The Sherlock Holmes Stories of Edward D Hoch

Sherlock Holmes HochSherlock Holmes – you might have heard of him – and you’ve probably seen that there are one or two or thousands of tales of the great sleuth written since Doyle put his pen down for the final time. I’ve pretty much tended to ignore them all, as I still have only read a small portion of the originals. It would take something impressive to lure me to any of these pastiches.

Enter Edward D Hoch, author of over 950 short stories, and the reason that I subscribed to Ellery Queen’s Mystery Magazine for many, many years. Creator of many short story series, including my favourite, the impossible crimes of Dr Sam Hawthorne – as collected here, here and mentioned here, he wrote a number of Holmes stories over the years and they have been collected here – set throughout Holmes’ career and presented in chronological order. But do they match up to the originals or are they something different?

When I saw this book on Netgalley, I was more than a little excited. I love Hoch’s work, although it’s sadly under-reprinted (but see the bottom of the post for some fantastic news), so anything like this was completely unavoidable for me – and it’s a fantastic collection.

Hoch was able to contrive a clever, clued whodunit in a handful of pages and he does that over and over again here. The book starts off with a prologue that features a different character as the lead but then we’re into the normal style of story, narrated by Watson. And every one of the stories is a little mystery that the reader is effectively invited to solve before Holmes reveals the solution.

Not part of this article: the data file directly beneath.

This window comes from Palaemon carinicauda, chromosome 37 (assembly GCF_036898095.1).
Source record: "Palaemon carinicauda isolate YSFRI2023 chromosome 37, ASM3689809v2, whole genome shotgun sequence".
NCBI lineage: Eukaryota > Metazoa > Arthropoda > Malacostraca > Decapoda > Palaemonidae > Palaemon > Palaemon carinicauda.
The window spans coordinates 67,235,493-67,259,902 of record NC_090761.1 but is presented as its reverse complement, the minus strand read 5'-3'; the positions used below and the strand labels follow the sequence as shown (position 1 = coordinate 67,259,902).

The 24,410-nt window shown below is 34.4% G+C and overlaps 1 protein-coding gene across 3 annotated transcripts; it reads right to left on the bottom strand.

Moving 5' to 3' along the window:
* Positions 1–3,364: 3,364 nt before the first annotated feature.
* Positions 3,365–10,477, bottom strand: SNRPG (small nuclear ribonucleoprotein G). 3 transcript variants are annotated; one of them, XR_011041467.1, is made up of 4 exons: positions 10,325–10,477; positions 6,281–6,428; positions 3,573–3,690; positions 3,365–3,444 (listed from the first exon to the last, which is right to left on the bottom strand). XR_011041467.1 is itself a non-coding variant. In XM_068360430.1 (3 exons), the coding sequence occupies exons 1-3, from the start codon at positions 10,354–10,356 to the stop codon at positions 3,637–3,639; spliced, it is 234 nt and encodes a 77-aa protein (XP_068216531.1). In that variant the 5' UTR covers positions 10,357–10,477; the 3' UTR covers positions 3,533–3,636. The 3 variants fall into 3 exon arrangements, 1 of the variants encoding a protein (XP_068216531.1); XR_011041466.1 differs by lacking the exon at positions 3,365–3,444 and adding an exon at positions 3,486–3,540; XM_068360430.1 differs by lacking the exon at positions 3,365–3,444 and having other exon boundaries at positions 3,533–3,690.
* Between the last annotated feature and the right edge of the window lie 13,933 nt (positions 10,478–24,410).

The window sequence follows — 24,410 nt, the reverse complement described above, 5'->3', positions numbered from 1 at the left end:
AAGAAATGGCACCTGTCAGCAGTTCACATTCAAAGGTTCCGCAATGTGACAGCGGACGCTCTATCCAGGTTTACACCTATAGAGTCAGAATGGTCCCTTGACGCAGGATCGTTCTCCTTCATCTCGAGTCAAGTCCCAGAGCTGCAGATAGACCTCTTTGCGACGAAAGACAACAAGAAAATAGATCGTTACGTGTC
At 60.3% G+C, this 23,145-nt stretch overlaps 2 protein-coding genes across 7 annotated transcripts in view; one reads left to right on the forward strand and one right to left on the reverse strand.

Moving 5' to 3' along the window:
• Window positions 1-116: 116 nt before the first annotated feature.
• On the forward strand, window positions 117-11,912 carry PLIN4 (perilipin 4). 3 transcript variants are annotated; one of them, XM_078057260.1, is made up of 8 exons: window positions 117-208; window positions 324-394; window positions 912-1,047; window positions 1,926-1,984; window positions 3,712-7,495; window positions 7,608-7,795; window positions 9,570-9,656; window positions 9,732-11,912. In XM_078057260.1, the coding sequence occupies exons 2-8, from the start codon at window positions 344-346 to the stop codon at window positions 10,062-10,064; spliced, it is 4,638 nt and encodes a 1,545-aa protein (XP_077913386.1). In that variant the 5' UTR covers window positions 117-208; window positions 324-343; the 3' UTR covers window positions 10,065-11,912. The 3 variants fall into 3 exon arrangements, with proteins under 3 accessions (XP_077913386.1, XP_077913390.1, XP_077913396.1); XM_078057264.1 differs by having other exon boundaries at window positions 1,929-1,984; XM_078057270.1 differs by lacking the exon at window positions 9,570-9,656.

And there’s the difference between this and the original stories – you’re given the clues in advance to at least put you on the right lines for the solutions whereas Doyle, more often than not, would pull the solution apparently out of thin air. So if you’re looking for a slavishly faithful pastiche, then maybe this won’t be for you. But if you want a bunch of well-written, pint-sized mysteries to solve, then this certainly is for you.

There is another difference in the fact that there are a number of celebrity appearances, both Holmesian – Moriaty, Irene Adler and the Speckled Band – and real – Lewis Carroll and Jacques Futtrell, and a few other, more obscure, ones, such as Stephen Leacock – look him up. We also get a trip on the Titanic in probably the weakest of the stories – probably a bit too much going in the background. It demonstrates as well the danger of collecting short stories by the same author that were written years apart, as there are three stories that contain the same linguistic clue.

But these are niggles – this is a highly entertaining set of short stories from the master of the art. Highly Recommended.

My copy was provided by Netgalley and Open Road Media, the publishers. And the good news…

A number of collections of Hoch’s work have been released as ebooks from MysteriousPress.com/Open Road Media  – all of them were previously released years ago, but go for a huge amount on the second hand websites. Take a little care with the Simon Ark books, as the contents overlap somewhat, but there are some treasures here – not least, Leopold’s Way, collecting twenty two superb stories. I’ll keep you all updated as I go through them all. Oh, and Crippen and Landru have released the out of print More Things Impossible as an ebook. Hurrah!